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Dick Haymes
Richard Benjamin "Dick" Haymes (September 13, 1918 – March 28, 1980) was an Argentine actor and singer. He was one of the most popular male vocalists of the 1940s and early 1950s
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Stanford University
Leland Stanford Junior University (Stanford University or Stanford) is a private research university in Stanford, California. Stanford is known for its academic achievements, wealth, close proximity to Silicon Valley, and selectivity; it ranks as one of the world's top universities. The university was founded in 1885 by Leland and Jane Stanford in memory of their only child, Leland Stanford Jr., who had died of typhoid fever at age 15 the previous year. Stanford was a U.S. Senator and former Governor of California who made his fortune as a railroad tycoon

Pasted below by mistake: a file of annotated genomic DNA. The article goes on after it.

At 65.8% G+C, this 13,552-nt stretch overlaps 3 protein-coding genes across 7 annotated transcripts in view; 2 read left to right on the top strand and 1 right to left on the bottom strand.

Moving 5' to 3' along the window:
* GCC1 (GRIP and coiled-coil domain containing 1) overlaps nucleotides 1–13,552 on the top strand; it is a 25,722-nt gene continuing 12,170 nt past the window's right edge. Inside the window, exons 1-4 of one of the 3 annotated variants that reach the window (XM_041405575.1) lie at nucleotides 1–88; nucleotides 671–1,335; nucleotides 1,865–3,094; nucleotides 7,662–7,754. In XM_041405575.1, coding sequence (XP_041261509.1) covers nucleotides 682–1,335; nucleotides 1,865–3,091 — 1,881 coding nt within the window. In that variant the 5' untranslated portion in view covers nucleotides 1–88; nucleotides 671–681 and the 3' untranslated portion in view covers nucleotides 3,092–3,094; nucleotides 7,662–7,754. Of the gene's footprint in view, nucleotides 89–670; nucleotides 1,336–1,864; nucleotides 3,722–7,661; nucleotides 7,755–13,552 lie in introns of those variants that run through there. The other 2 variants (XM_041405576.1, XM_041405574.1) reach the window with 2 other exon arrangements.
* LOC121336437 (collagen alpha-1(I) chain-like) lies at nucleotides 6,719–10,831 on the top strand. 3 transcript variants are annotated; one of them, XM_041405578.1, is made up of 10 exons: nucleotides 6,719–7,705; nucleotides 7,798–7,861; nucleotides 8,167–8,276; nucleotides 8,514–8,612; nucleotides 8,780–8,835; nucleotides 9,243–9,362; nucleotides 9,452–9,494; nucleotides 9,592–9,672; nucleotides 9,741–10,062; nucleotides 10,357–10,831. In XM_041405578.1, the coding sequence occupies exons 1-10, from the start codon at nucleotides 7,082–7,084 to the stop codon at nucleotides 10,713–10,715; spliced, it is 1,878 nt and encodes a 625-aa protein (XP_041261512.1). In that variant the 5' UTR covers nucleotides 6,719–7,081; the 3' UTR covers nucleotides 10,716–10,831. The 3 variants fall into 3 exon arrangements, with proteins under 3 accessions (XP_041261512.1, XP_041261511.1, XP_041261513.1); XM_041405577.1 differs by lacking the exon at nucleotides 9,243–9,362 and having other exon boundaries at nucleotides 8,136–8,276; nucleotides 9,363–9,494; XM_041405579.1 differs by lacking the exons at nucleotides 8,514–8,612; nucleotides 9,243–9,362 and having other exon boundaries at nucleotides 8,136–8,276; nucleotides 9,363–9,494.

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Michigan State University
Michigan State University (MSU) is a public research university in East Lansing, Michigan, United States. MSU was founded in 1855 and served as a model for land-grant universities later created under the Morrill Act of 1862. The university was founded as the Agricultural College of the State of Michigan, one of the country's first institutions of higher education to teach scientific agriculture. After the introduction of the Morrill Act, the college became coeducational and expanded its curriculum beyond agriculture. Today, MSU is one of the largest universities in the United States (in terms of enrollment) and has approximately 552,000 living alumni worldwide. MSU pioneered the studies of packaging, hospitality business, supply chain management, and communication sciences